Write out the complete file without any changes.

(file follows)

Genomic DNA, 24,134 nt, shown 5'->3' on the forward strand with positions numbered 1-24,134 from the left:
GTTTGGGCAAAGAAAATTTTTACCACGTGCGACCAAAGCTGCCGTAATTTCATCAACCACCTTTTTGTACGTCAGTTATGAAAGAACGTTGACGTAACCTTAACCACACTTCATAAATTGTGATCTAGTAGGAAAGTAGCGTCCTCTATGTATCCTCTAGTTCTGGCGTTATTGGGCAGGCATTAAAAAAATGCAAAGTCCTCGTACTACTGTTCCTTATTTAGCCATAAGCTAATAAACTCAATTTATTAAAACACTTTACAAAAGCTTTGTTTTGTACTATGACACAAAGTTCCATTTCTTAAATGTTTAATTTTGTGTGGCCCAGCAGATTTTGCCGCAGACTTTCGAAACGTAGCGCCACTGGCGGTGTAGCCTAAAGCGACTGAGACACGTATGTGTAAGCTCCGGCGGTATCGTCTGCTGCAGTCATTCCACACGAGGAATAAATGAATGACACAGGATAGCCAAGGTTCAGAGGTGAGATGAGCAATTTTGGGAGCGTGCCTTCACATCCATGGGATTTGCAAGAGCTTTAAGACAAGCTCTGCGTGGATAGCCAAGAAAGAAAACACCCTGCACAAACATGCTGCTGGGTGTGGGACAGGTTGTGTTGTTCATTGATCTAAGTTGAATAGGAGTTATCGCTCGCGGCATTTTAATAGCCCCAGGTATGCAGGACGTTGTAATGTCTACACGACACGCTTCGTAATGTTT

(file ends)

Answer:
Genomic DNA, 24,134 nt, shown 5'->3' on the forward strand with positions numbered 1-24,134 from the left:
GTTTGGGCAAAGAAAATTTTTACCACGTGCGACCAAAGCTGCCGTAATTTCATCAACCACCTTTTTGTACGTCAGTTATGAAAGAACGTTGACGTAACCTTAACCACACTTCATAAATTGTGATCTAGTAGGAAAGTAGCGTCCTCTATGTATCCTCTAGTTCTGGCGTTATTGGGCAGGCATTAAAAAAATGCAAAGTCCTCGTACTACTGTTCCTTATTTAGCCATAAGCTAATAAACTCAATTTATTAAAACACTTTACAAAAGCTTTGTTTTGTACTATGACACAAAGTTCCATTTCTTAAATGTTTAATTTTGTGTGGCCCAGCAGATTTTGCCGCAGACTTTCGAAACGTAGCGCCACTGGCGGTGTAGCCTAAAGCGACTGAGACACGTATGTGTAAGCTCCGGCGGTATCGTCTGCTGCAGTCATTCCACACGAGGAATAAATGAATGACACAGGATAGCCAAGGTTCAGAGGTGAGATGAGCAATTTTGGGAGCGTGCCTTCACATCCATGGGATTTGCAAGAGCTTTAAGACAAGCTCTGCGTGGATAGCCAAGAAAGAAAACACCCTGCACAAACATGCTGCTGGGTGTGGGACAGGTTGTGTTGTTCATTGATCTAAGTTGAATAGGAGTTATCGCTCGCGGCATTTTAATAGCCCCAGGTATGCAGGACGTTGTAATGTCTACACGACACGCTTCGTAATGTTT